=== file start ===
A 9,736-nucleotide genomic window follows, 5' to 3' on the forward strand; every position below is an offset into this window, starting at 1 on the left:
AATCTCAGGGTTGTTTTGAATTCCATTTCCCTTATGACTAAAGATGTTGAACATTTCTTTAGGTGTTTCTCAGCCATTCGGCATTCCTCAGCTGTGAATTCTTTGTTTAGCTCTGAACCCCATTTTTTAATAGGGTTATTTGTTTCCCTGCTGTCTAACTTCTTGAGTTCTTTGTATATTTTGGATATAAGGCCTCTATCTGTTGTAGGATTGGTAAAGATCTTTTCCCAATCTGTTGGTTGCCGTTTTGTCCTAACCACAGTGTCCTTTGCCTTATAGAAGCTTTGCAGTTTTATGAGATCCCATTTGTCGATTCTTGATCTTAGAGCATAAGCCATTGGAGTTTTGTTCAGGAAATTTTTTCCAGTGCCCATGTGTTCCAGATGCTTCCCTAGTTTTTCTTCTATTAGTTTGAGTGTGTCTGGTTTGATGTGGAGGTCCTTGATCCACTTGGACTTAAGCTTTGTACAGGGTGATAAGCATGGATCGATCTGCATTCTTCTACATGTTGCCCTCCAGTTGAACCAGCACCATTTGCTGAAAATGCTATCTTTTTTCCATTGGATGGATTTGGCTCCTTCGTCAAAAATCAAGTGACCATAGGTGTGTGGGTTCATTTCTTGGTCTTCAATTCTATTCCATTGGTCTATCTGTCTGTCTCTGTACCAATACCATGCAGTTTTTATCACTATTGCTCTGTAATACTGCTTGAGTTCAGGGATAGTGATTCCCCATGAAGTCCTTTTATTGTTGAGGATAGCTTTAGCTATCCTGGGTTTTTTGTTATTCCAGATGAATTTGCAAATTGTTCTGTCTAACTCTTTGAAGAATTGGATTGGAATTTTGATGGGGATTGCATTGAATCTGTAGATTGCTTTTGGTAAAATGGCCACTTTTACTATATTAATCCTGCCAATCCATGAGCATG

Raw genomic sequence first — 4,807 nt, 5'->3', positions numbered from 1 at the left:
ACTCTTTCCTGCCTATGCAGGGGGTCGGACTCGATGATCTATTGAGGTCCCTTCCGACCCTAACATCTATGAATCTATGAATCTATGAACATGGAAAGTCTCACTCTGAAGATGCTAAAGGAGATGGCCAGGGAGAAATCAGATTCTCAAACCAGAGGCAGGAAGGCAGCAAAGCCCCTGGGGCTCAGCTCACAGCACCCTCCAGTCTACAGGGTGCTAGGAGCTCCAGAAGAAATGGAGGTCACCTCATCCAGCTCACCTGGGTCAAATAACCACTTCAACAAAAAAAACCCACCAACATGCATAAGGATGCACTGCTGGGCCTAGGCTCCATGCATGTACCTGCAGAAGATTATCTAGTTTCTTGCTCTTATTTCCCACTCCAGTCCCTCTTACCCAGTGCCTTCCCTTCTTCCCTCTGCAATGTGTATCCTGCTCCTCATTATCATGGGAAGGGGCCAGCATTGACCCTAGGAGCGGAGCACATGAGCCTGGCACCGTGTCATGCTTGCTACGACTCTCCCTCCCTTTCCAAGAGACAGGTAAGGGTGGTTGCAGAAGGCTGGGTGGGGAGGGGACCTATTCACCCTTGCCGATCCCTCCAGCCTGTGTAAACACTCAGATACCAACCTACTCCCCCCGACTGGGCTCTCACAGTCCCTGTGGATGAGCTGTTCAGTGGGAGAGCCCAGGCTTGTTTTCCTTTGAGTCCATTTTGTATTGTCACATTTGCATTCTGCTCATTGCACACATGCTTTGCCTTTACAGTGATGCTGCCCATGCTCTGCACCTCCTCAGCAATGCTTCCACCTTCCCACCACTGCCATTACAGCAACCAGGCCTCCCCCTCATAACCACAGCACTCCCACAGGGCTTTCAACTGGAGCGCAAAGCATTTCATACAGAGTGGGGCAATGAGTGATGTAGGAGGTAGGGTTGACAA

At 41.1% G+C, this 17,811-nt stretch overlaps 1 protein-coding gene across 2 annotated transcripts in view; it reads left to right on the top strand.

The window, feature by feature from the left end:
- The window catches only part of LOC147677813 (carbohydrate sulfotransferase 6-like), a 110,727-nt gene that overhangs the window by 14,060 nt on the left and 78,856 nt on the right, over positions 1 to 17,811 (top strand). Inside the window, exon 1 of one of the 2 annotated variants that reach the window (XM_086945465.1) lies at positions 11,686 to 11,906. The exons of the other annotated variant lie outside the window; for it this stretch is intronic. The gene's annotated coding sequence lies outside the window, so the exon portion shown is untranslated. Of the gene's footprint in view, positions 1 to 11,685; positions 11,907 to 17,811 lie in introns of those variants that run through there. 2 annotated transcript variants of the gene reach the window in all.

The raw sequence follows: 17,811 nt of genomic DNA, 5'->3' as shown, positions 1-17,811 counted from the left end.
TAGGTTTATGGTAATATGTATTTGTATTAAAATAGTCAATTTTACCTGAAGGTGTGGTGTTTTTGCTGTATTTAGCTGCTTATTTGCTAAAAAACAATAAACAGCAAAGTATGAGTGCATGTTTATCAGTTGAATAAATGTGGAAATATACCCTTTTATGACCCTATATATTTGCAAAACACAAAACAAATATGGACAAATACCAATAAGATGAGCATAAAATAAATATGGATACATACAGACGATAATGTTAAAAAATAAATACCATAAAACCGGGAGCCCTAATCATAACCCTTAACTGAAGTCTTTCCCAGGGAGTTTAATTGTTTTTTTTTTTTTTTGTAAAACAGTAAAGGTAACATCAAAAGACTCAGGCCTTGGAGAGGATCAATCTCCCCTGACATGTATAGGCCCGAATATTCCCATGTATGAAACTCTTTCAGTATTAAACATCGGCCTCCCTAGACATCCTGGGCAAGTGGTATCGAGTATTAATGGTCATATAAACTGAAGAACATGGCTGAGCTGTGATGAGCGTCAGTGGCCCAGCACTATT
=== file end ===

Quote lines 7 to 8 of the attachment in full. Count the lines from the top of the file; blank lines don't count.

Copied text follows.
- The window catches only part of LOC147677813 (carbohydrate sulfotransferase 6-like), a 110,727-nt gene that overhangs the window by 14,060 nt on the left and 78,856 nt on the right, over positions 1 to 17,811 (top strand). Inside the window, exon 1 of one of the 2 annotated variants that reach the window (XM_086945465.1) lies at positions 11,686 to 11,906. The exons of the other annotated variant lie outside the window; for it this stretch is intronic. The gene's annotated coding sequence lies outside the window, so the exon portion shown is untranslated. Of the gene's footprint in view, positions 1 to 11,685; positions 11,907 to 17,811 lie in introns of those variants that run through there. 2 annotated transcript variants of the gene reach the window in all.

The raw sequence follows: 17,811 nt of genomic DNA, 5'->3' as shown, positions 1-17,811 counted from the left end.